We need to bust out of our echo chambers

Social media is inflaming tensions and making everything worse.

Danny Sutton

Topics Free Speech Politics

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Social media and new media have been credited with fuelling the tribalistic and hyper-partisan politics of recent years. In the wake of the death of George Floyd, we’ve seen just how damaging all that is.

The age of objective journalism is dying. In its place, clickbait culture is blossoming. Whatever side of the aisle you are on, you are rewarded for witty insults, substanceless point-scoring and correctly reciting political doctrine.

In turn, news is being consumed in a hyper-partisan way. We are all unwittingly constructing our own echo chambers, based on the outlets we follow, like to listen to, or choose to believe. It doesn’t take long before this becomes the lens through which we see the world – and when that becomes ingrained, it is very difficult to change.

At the height of the Black Lives Matter movement, and the fractious racial tensions caused by the death of George Floyd, people’s online habits have pushed them down a predetermined path.

If you share the view of the woke, university-educated and left-leaning political class, you will have bought into BLM’s claims – that society is soaked in white supremacy, that people who don’t agree must ‘educate’ themselves, and that those who refuse to conform must be cancelled.

Your Instagram is probably brimming with lists of ‘black-owned’ businesses, short guides to systemic racism, and links to videos about racism. You watch videos of police brutalising ‘innocent protesters’ over and over again, and are also consuming a lot of misleading images and posts.

In one case, a picture of Derek Chauvin, the Minneapolis police officer who killed George Floyd, was put next to that of a man who looked remarkably like him wearing a ‘Make Whites Great Again’ cap. The man in the other picture is not Chauvin. But it was still shared across the internet as if it was.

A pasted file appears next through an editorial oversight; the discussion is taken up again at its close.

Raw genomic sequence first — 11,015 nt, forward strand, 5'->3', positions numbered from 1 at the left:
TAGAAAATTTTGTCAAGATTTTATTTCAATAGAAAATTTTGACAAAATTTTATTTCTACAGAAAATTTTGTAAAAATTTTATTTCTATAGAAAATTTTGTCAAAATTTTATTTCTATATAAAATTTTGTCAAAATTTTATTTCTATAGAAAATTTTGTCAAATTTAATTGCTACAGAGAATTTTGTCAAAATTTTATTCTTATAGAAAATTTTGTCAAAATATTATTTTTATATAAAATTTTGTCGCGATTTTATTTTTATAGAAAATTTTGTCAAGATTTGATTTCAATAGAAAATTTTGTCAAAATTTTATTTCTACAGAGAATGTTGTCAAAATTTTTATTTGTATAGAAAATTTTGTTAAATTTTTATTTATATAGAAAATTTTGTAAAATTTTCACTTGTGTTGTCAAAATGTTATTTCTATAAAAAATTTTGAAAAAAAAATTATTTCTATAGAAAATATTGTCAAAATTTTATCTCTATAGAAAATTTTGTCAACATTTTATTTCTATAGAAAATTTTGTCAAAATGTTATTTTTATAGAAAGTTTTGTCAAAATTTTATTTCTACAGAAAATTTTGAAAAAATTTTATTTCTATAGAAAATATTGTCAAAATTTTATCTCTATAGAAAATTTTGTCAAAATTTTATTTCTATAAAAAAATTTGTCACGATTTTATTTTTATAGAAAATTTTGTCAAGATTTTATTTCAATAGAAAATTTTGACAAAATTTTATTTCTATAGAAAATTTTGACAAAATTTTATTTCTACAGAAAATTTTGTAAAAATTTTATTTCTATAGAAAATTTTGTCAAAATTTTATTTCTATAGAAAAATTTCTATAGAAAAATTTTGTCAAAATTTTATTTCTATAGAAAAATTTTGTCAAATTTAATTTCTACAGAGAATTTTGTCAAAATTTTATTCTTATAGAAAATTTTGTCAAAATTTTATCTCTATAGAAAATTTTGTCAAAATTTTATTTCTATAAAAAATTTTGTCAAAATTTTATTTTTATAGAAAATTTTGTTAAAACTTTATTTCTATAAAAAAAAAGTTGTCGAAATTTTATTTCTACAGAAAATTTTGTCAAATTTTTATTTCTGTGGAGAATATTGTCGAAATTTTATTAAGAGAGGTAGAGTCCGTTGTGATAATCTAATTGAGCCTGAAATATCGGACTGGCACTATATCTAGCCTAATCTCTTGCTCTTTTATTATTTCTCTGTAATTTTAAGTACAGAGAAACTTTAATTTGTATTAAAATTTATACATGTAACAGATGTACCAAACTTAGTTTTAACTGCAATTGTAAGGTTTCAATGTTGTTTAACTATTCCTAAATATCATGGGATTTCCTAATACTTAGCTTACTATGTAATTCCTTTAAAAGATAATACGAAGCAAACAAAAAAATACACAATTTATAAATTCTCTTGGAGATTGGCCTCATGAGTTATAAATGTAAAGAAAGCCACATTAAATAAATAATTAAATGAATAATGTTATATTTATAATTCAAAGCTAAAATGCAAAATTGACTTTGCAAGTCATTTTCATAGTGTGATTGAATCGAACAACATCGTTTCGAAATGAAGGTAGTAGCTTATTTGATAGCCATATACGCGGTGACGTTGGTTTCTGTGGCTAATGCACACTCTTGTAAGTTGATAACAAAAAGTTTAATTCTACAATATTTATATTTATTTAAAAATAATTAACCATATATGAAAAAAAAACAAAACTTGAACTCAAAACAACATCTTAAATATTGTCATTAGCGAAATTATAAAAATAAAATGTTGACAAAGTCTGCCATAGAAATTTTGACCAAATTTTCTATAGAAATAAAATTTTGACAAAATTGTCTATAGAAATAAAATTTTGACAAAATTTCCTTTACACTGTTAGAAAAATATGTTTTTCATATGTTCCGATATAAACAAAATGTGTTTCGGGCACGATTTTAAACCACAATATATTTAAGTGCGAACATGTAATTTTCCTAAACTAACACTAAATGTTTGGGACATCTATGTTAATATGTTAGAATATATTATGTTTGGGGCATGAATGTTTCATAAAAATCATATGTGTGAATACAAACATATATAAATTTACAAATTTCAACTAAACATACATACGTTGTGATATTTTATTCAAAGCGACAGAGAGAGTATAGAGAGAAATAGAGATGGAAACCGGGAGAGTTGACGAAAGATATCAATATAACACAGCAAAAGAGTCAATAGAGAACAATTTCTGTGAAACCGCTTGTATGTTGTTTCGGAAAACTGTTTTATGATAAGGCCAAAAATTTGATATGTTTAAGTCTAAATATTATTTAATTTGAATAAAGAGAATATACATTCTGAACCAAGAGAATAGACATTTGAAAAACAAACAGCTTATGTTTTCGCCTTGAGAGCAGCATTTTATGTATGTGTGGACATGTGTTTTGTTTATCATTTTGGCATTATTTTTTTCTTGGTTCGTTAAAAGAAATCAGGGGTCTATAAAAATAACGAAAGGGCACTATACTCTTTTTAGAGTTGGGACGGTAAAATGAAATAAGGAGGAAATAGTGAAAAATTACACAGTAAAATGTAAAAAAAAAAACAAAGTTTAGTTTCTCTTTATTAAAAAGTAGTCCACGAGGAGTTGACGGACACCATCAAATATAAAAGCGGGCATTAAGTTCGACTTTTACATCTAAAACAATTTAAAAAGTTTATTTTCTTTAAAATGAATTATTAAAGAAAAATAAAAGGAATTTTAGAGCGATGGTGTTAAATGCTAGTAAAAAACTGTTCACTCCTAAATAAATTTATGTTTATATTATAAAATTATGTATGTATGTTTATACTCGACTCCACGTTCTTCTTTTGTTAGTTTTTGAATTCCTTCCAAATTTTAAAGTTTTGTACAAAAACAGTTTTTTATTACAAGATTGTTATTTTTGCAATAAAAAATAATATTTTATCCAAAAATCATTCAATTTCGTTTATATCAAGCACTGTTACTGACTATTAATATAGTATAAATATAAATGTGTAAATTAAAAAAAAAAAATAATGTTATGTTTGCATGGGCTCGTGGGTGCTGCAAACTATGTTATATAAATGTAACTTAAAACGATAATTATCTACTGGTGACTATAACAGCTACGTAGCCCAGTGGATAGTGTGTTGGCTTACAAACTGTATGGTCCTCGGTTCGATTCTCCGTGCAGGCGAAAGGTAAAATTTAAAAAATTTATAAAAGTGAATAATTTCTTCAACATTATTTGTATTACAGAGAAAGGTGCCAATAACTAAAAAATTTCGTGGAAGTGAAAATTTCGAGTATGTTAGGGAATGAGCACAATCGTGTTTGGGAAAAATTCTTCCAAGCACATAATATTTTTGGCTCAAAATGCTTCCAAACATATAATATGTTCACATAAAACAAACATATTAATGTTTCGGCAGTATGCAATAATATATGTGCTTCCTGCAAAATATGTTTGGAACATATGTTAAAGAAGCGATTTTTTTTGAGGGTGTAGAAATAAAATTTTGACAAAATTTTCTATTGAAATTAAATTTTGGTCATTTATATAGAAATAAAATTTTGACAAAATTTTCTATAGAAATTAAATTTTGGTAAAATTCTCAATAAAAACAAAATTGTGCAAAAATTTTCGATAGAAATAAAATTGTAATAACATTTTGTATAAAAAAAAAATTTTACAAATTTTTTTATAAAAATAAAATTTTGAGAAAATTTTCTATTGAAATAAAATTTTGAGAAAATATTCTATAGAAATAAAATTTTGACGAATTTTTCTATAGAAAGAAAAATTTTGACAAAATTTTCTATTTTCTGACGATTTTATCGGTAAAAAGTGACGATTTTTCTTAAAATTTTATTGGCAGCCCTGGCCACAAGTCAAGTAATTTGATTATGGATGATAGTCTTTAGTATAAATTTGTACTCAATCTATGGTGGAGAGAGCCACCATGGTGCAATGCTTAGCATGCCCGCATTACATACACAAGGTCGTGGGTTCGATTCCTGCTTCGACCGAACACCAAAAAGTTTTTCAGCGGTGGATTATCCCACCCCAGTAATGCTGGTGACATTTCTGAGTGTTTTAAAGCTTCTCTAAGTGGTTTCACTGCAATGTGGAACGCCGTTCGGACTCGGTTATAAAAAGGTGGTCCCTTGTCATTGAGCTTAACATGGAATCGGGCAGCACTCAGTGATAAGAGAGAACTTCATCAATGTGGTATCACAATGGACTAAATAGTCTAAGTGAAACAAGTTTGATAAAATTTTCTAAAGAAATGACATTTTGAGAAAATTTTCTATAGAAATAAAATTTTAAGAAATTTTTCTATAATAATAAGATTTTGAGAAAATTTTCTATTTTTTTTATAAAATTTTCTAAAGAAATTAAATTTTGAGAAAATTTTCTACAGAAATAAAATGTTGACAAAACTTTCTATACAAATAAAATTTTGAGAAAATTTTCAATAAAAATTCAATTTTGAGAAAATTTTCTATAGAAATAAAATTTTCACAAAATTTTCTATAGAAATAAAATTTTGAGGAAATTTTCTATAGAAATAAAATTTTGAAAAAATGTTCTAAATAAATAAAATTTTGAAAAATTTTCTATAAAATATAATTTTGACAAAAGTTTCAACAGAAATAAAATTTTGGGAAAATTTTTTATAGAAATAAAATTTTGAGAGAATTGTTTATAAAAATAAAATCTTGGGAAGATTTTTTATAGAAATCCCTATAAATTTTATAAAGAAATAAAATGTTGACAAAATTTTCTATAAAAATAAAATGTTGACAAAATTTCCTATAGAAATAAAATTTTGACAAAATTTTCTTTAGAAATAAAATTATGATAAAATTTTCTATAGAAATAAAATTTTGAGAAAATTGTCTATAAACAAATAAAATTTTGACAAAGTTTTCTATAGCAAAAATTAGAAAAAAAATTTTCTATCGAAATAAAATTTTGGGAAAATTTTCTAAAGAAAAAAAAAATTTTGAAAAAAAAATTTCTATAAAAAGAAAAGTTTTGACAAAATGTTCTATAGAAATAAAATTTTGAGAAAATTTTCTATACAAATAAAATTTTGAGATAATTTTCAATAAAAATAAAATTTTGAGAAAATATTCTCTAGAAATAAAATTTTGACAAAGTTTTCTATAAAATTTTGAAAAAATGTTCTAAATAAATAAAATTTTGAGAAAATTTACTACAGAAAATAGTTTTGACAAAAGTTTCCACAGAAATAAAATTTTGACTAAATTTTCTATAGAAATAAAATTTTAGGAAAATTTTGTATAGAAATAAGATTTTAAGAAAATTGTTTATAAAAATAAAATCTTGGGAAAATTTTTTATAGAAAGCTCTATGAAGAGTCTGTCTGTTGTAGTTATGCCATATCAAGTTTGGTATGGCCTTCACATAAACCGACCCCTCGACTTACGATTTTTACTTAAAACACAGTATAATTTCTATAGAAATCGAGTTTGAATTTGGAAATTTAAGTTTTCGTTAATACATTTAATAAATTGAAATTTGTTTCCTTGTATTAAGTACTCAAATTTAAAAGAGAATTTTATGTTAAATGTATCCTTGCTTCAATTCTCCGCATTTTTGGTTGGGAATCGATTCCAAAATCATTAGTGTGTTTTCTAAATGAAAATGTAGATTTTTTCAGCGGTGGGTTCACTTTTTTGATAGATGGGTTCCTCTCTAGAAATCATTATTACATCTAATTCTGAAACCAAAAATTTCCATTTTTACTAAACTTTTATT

On the other hand, if you get your news from right-wing sites, you will have been confronted with a narrative that castigates all protesters as ‘thugs’, ‘vandals’ and ‘rioters’. You will have seen the video of the New York’s police union chief making his passionate speech about police ‘being treated like animals’. You will have seen videos of criminals running rampant on the streets.

Both narratives are partial at best, deeply misleading at worst. They fuel tribalistic hatred and stifle debate. The only people profiting from this are the political class. They get to hype up their bases in the run-up to elections. But it comes at a much greater cost for everyone else. It damages social cohesiveness, divides people, and makes cooperation all but impossible.

Social-media companies have meanwhile been making things even worse, taking up roles as editors and silencing certain voices. The recent removal of Katie Hopkins from Twitter reminds us that free speech online is very much under threat, even if she was far from a voice of moderation.

This censorious, divisive climate is doing real damage to social cohesion and civility. People on the left are pushing fact-free, exaggerated narratives that undermine the legitimate cause they claim to support. And in the process, this emboldens the more alarmist voices on the right.

We need to bust out of our echo chambers.

Danny Sutton is a writer.

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Topics Free Speech Politics


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